In First Half Year 2022, there will be three delivery modes for your subjects – Dual-Delivery, Online and On Campus.
Please refer to the return to campus page for more information, including Second Half Year delivery mode updates.
November - Online
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This subject is an advanced study of the rules under the Australian income tax legislation and tax treaties for dealing with international tax avoidance. The subject builds on the basic principles studied in International Tax: Principles and Structure and will include a study of Australia’s anti-deferral rules (CFCs and transferor trusts), including their interactions and reconciliations. Other major BEPS issues to be examined in the Australian context include interest deductibility, cross-border tax arbitrage, abuse of treaty (including treaty shopping), and taxation of digital transactions. The subject will critically examine the policy underlying Australia’s rules and evaluate whether their technical implementation achieves their policy objectives. There will be consideration of the ongoing reform of the rules, including international developments through the work of the Inclusive Framework. BEPS is redefining the rules for countering international tax avoidance and students working in international tax need to be aware of how these rules are being developed and reformed both globally and in Australia. While the subject is taught from an Australian perspective, it is intended that it will be accessible to those from other jurisdictions as all countries face many of the same BEPS issue.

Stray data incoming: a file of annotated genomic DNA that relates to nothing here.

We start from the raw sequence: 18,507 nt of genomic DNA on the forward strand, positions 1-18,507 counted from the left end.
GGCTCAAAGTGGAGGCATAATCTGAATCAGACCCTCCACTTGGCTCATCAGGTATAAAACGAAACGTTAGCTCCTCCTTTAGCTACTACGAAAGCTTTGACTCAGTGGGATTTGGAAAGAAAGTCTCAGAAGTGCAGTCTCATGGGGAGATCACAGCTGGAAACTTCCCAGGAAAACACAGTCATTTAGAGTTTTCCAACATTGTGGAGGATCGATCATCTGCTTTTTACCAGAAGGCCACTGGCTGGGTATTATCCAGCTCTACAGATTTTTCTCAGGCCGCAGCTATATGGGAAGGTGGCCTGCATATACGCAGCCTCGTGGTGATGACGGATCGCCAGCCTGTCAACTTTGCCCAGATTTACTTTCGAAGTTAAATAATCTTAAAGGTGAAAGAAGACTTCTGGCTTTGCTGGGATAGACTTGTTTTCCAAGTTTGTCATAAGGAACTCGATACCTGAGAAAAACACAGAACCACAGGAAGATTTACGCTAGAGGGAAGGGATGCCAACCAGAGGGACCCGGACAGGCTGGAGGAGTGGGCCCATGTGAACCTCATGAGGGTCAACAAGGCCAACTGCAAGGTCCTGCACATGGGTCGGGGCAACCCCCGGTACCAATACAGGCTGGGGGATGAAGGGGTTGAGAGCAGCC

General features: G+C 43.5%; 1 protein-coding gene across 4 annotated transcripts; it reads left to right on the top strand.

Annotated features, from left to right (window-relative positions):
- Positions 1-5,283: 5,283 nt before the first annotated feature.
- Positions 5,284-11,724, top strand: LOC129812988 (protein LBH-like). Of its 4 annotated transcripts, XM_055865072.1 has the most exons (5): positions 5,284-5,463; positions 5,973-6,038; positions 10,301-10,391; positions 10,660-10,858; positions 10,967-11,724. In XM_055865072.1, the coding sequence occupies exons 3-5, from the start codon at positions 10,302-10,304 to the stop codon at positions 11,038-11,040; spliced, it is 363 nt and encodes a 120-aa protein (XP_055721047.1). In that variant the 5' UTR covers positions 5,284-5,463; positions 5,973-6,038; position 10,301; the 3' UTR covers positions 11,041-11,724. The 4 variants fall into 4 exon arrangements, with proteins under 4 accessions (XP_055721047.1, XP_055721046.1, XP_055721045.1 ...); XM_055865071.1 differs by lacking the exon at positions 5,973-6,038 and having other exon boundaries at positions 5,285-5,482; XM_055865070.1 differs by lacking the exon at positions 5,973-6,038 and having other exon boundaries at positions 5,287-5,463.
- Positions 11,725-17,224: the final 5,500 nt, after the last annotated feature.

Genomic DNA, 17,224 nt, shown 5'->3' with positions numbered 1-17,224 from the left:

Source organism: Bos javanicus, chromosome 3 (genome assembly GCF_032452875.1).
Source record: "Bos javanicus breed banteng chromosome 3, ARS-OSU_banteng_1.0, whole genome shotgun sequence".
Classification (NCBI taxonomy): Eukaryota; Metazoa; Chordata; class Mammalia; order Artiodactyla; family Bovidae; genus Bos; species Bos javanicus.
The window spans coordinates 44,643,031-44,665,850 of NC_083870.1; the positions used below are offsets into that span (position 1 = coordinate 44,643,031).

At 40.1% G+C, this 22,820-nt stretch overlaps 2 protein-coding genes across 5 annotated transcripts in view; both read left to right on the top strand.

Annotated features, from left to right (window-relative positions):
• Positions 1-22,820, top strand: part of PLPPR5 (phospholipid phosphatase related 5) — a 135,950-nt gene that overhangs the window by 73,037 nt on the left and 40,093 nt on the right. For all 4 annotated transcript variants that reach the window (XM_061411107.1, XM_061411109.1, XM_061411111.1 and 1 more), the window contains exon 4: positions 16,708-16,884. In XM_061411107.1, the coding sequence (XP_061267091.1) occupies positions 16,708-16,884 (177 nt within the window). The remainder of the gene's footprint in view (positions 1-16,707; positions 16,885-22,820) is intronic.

Principal topics include:
- Australia’s CFC and transferor trust rules
- Multinational anti-avoidance Law
- Diverted profits tax
- Interest deductibility
- Cross-border tax arbitrage
- Taxation of digital transactions
- Treaty shopping
- Exchange of information.
Intended learning outcomes
A student who has successfully completed this subject will:
- Have an advanced and integrated understanding of the tax law and policy relating to Australia’s rules for dealing with international tax avoidance
- Be able to critically examine, analyse, interpret, and assess the effectiveness of these laws and policies
- Be an engaged participant in debate regarding emerging and contemporary issues in the field of international tax avoidance
- Have a sophisticated appreciation of the factors and processes driving change in this area
- Have an advanced understanding of the latest developments and trends in the ongoing reform of international tax rules both globally and in Australia
- Have the cognitive and technical skills to generate critical and creative ideas relating to laws and policies dealing with international tax avoidance, and to evaluate them
- Have the cognitive and technical skills to independently examine, research and analyse the key elements and features of the tax law as it applies in the context of international tax avoidance
- Have the communication skills to clearly articulate and convey complex information regarding the various approaches to dealing with international tax avoidance to relevant specialist and non-specialist audiences
- Be able to demonstrate autonomy, expert judgment and responsibility as a practitioner and learner in the field of international tax avoidance.
Last updated: 12 November 2021